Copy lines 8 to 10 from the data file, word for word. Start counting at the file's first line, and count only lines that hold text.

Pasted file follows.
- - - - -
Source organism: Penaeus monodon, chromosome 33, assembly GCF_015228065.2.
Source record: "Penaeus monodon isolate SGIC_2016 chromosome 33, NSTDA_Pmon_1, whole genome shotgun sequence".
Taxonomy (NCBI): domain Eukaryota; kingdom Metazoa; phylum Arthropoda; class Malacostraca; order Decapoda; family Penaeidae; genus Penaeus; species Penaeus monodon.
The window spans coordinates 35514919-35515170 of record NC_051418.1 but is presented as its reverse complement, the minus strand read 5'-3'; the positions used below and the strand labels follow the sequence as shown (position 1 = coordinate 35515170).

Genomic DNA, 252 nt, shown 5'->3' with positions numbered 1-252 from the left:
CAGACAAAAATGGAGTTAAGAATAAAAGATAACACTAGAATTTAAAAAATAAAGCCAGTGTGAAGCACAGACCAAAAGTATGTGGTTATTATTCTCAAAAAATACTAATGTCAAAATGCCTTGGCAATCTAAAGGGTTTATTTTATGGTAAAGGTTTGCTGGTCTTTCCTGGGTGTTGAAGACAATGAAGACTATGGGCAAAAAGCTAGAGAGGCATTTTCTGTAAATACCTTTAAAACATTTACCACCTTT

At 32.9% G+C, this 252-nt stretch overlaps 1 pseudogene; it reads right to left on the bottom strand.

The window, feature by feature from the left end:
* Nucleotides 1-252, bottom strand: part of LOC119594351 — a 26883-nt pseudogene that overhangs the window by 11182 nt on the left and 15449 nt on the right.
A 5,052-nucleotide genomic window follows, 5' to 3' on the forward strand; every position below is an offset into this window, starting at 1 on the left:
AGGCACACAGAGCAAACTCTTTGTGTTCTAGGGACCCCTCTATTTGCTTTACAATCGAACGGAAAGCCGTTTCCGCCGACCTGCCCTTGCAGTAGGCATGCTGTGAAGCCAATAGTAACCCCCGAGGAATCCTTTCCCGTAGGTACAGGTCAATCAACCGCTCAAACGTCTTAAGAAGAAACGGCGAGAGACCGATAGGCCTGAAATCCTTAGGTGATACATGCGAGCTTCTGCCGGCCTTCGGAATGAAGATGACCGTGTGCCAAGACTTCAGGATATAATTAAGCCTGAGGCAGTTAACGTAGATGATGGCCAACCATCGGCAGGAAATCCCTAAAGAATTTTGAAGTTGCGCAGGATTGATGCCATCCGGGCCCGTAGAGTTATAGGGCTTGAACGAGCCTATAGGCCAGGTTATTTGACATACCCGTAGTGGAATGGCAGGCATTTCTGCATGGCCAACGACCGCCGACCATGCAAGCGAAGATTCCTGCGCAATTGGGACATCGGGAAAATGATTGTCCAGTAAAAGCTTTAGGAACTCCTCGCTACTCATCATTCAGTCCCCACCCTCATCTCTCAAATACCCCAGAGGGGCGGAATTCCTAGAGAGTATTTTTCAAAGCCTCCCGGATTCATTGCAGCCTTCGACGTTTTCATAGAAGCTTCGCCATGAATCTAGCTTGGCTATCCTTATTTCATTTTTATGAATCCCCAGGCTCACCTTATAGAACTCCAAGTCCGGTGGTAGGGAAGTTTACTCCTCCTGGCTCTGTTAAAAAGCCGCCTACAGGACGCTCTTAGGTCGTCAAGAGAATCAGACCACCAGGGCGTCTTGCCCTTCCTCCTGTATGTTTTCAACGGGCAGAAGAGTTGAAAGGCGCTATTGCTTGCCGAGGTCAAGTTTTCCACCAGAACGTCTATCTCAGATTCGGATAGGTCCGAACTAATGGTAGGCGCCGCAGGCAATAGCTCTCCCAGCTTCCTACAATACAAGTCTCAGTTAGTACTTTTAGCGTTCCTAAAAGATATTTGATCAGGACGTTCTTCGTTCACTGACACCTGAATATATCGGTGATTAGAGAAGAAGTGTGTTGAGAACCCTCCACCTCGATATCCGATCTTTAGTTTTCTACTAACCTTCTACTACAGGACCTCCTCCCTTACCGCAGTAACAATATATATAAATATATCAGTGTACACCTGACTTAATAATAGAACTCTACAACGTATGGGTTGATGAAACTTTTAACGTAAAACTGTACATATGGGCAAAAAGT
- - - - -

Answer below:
The window, feature by feature from the left end:
* Nucleotides 1-252, bottom strand: part of LOC119594351 — a 26883-nt pseudogene that overhangs the window by 11182 nt on the left and 15449 nt on the right.
A 5,052-nucleotide genomic window follows, 5' to 3' on the forward strand; every position below is an offset into this window, starting at 1 on the left: